If you are honest and sincere people may deceive you. Be honest and sincere anyway.
What you spend years creating, others could destroy overnight. Create anyway.
Mother Teresa

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Never2late ( new member #79079) posted at 6:58 AM on Monday, November 22nd, 2021

I've also read her taking the position of not telling their BS of their affair (in short, honesty is not the most important thing). For me, this mindset alone disqualifies everything else she says.

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Wiseoldfool ( member #78413) posted at 12:58 PM on Monday, November 22nd, 2021

I concur with the OP. I found what Esther Perel had to say, and her podcasts, extremely comforting after I discovered my wife’s affair. I’ve never really understood the overwhelming rejection of her here, a place that frequently says, "take what is useful and leave the rest."

It’s one person providing insight she’s gained from a lifetime of experience in marriage therapy. My suggestion is be curious, not judgmental.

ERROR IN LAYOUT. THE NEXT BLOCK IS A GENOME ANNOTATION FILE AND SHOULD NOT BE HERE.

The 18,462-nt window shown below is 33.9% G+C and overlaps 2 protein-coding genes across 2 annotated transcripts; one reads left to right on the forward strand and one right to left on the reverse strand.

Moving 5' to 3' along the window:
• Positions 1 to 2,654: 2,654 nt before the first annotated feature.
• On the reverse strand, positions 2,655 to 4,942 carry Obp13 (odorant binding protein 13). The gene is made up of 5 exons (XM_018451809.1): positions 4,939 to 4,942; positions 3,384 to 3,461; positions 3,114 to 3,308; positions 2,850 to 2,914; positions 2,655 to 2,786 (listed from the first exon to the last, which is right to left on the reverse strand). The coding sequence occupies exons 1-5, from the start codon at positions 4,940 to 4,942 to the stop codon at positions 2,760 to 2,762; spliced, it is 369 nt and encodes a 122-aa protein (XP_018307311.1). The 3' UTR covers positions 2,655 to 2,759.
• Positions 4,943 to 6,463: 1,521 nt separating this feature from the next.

Every secret you keep with your affair partner sustains the affair. Every lie you tell, every misunderstanding you permit, every deflection you pose, every omission you allow sustains the affair.

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Bigger ( Guide #8354) posted at 1:30 PM on Monday, November 22nd, 2021

The wife became interested in polyamory. She would date other men. The husband agreed.

This is maybe the crux of the matter: By agreeing it’s no longer infidelity. It’s an agreement that the husband then regrets. It then becomes an issue of negotiations and reaching a mutually acceptable conclusion, but the Pandora’s box was opened by agreeing to polyamory and getting all the demons back in will be an issue.

I haven’t really got a strong opinion on Perel – neither a positive nor negative one. What I do take issue with is when she implies that sometimes the BS needs to shoulder accountability for the infidelity. I just don’t agree with that. I think the potential WS always has options other than infidelity and no matter how miserable the marriage is or whatever other reason is used to justify infidelity they can solve the issues without breaking the vows. It can lead to the end of the marriage, but frankly I think that is a cleaner and more honorable thing to do rather than cheat.